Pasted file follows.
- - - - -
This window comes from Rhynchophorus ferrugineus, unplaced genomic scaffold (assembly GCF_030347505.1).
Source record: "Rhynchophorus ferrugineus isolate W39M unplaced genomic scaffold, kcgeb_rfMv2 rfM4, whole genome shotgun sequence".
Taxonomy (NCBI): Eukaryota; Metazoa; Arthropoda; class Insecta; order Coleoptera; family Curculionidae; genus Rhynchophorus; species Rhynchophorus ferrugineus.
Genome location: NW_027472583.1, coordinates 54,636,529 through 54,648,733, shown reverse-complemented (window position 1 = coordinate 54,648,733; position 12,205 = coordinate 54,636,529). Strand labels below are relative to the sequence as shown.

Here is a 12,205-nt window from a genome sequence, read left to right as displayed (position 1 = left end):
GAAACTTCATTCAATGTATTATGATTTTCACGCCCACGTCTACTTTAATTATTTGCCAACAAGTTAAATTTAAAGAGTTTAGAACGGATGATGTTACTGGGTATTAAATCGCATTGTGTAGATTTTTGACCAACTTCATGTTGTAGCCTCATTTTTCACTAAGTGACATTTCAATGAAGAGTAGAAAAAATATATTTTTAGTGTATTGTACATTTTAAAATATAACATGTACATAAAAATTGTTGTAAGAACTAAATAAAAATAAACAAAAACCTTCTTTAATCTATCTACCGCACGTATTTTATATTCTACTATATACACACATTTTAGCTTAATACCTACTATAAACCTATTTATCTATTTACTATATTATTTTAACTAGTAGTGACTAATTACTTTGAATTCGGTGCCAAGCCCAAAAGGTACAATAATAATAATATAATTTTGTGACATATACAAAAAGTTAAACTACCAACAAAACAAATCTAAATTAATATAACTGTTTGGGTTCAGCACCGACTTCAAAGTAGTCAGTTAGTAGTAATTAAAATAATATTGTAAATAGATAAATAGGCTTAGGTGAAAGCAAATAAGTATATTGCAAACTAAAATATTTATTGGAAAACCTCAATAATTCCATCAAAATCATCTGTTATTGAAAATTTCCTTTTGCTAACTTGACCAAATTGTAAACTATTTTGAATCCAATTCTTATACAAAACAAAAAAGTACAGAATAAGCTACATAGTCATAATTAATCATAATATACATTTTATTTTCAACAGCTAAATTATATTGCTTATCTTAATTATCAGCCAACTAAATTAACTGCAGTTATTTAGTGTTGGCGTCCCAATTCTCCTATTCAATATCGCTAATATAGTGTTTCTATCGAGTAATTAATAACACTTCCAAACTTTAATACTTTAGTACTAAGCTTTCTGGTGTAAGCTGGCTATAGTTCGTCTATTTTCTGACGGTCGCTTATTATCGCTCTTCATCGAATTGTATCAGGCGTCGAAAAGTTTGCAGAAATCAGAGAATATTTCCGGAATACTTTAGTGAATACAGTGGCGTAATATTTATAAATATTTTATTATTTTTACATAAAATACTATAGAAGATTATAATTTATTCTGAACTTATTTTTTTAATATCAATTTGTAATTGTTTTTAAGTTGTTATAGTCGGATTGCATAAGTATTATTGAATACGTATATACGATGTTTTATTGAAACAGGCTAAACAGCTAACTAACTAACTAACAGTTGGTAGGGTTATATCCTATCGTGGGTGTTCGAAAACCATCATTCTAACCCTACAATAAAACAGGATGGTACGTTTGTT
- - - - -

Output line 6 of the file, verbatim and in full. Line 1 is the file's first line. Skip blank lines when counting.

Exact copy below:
GAAACTTCATTCAATGTATTATGATTTTCACGCCCACGTCTACTTTAATTATTTGCCAACAAGTTAAATTTAAAGAGTTTAGAACGGATGATGTTACTGGGTATTAAATCGCATTGTGTAGATTTTTGACCAACTTCATGTTGTAGCCTCATTTTTCACTAAGTGACATTTCAATGAAGAGTAGAAAAAATATATTTTTAGTGTATTGTACATTTTAAAATATAACATGTACATAAAAATTGTTGTAAGAACTAAATAAAAATAAACAAAAACCTTCTTTAATCTATCTACCGCACGTATTTTATATTCTACTATATACACACATTTTAGCTTAATACCTACTATAAACCTATTTATCTATTTACTATATTATTTTAACTAGTAGTGACTAATTACTTTGAATTCGGTGCCAAGCCCAAAAGGTACAATAATAATAATATAATTTTGTGACATATACAAAAAGTTAAACTACCAACAAAACAAATCTAAATTAATATAACTGTTTGGGTTCAGCACCGACTTCAAAGTAGTCAGTTAGTAGTAATTAAAATAATATTGTAAATAGATAAATAGGCTTAGGTGAAAGCAAATAAGTATATTGCAAACTAAAATATTTATTGGAAAACCTCAATAATTCCATCAAAATCATCTGTTATTGAAAATTTCCTTTTGCTAACTTGACCAAATTGTAAACTATTTTGAATCCAATTCTTATACAAAACAAAAAAGTACAGAATAAGCTACATAGTCATAATTAATCATAATATACATTTTATTTTCAACAGCTAAATTATATTGCTTATCTTAATTATCAGCCAACTAAATTAACTGCAGTTATTTAGTGTTGGCGTCCCAATTCTCCTATTCAATATCGCTAATATAGTGTTTCTATCGAGTAATTAATAACACTTCCAAACTTTAATACTTTAGTACTAAGCTTTCTGGTGTAAGCTGGCTATAGTTCGTCTATTTTCTGACGGTCGCTTATTATCGCTCTTCATCGAATTGTATCAGGCGTCGAAAAGTTTGCAGAAATCAGAGAATATTTCCGGAATACTTTAGTGAATACAGTGGCGTAATATTTATAAATATTTTATTATTTTTACATAAAATACTATAGAAGATTATAATTTATTCTGAACTTATTTTTTTAATATCAATTTGTAATTGTTTTTAAGTTGTTATAGTCGGATTGCATAAGTATTATTGAATACGTATATACGATGTTTTATTGAAACAGGCTAAACAGCTAACTAACTAACTAACAGTTGGTAGGGTTATATCCTATCGTGGGTGTTCGAAAACCATCATTCTAACCCTACAATAAAACAGGATGGTACGTTTGTT